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Which Diplomatic Style Most Promoted Military Action?

Written by Everett Bledsoe / Fact checked by Brain Bartell

which diplomatic style most promoted military action

If you are studying for a U.S History exam or simply doing an assignment, you should know the answer to, “Which diplomatic style most promoted military action?”

There is a common multiple choice question you might encounter with the following options:

  • A. Big Stick
  • B. Moral
  • C. Dollar

The answer that will earn you the mark is A – big stick. Learn more about the big stick diplomatic style in this article.

Which Diplomatic Style Relied on the Threat of Military Action? – Big Stick


This is a diplomatic style that revolves around careful negotiation and the implications of future use of military action. It was coined and made popular by President Theodore Roosevelt. Hence, today, we often refer to it as Roosevelt’s “Big Stick” diplomacy.

Roosevelt used to explain it with a West African proverb:


The big stick is the threat of military action in diplomatic discussions. It is meant to compel other parties to agree to the negotiations on the table. Since military action is only threatened, peace between the parties involved can still be preserved, albeit intimidation being at play.

However, “Big Stick” was not the formal name of Roosevelt’s foreign policy. It was simply used by the press to refer to the ideology. The official name of the foreign policy was “Roosevelt Corollary to the Monroe Doctrine.”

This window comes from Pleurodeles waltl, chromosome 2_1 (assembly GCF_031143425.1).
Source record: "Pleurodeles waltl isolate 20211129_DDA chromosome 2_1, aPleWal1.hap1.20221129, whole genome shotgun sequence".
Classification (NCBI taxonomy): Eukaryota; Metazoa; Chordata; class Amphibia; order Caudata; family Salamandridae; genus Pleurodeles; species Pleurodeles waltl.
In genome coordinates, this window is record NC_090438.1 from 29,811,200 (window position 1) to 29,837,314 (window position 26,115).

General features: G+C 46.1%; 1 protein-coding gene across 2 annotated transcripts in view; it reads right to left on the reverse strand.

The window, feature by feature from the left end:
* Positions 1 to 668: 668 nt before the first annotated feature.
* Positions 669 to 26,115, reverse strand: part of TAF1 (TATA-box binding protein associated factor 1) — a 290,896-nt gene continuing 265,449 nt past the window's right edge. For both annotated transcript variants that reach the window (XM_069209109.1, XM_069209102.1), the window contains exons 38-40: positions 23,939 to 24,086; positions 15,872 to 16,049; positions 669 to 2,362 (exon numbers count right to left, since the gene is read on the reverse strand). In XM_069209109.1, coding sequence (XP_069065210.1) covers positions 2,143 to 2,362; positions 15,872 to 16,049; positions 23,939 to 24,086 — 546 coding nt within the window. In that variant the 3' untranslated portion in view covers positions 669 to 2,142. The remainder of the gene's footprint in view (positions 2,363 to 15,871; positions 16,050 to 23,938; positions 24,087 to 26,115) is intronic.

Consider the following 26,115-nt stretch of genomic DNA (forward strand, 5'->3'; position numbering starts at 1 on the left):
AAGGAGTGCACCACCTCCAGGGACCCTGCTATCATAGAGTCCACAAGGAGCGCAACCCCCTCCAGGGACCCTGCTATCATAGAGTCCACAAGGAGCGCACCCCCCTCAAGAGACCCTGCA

Diplomatic negotiations using the Big Stick style borrow from war diplomacy and conventional diplomacy but still ensure that the responsibilities and duties of a diplomatic mission are fulfilled.

It also adheres to the standard functions of diplomacy and allows for the role of a diplomat to be attained.

Big Stick was used in many diplomatic negotiations throughout American history.

Five notable examples are:

  • The Anthracite Coal Strike in 1902
  • The Dispute of the Construction of the Panama Canal
  • The Formation and Path of the Great White Fleet
  • The Platt Amendment of Cuba
  • The Peace Treaty between Russia and Japan

The commonly cited Big Stick origin is the Venezuela Crisis between 1902 and 1903, but several studies suggest that it was founded on Social Darwinism.

Based on the crux of natural selection and “survival of the fittest” Social Darwinists believed that the best country would win in any international competition.

Roosevelt adopted this imperialist philosophy to initiate Big Stick – an imperialistic foreign policy based on the idea that the U.S. could act on behalf of less developed nations.

Following the Big Stick diplomacy during Roosevelt’s presidency, was President Wilson’s policy called Moral Diplomacy. Though different in various ways, one result of Moral Diplomacy also involved the use of military action. Specifically, it amplified the U.S’s direct military use in many countries.


As you have read, “the Big Stick diplomacy” is the answer to, “Which diplomatic style most promoted military action?” President Roosevelt Theodore coined and made it popular. The Big Stick diplomatic style was inspired by a West African proverb and the essence of Theodore’s foreign policy.

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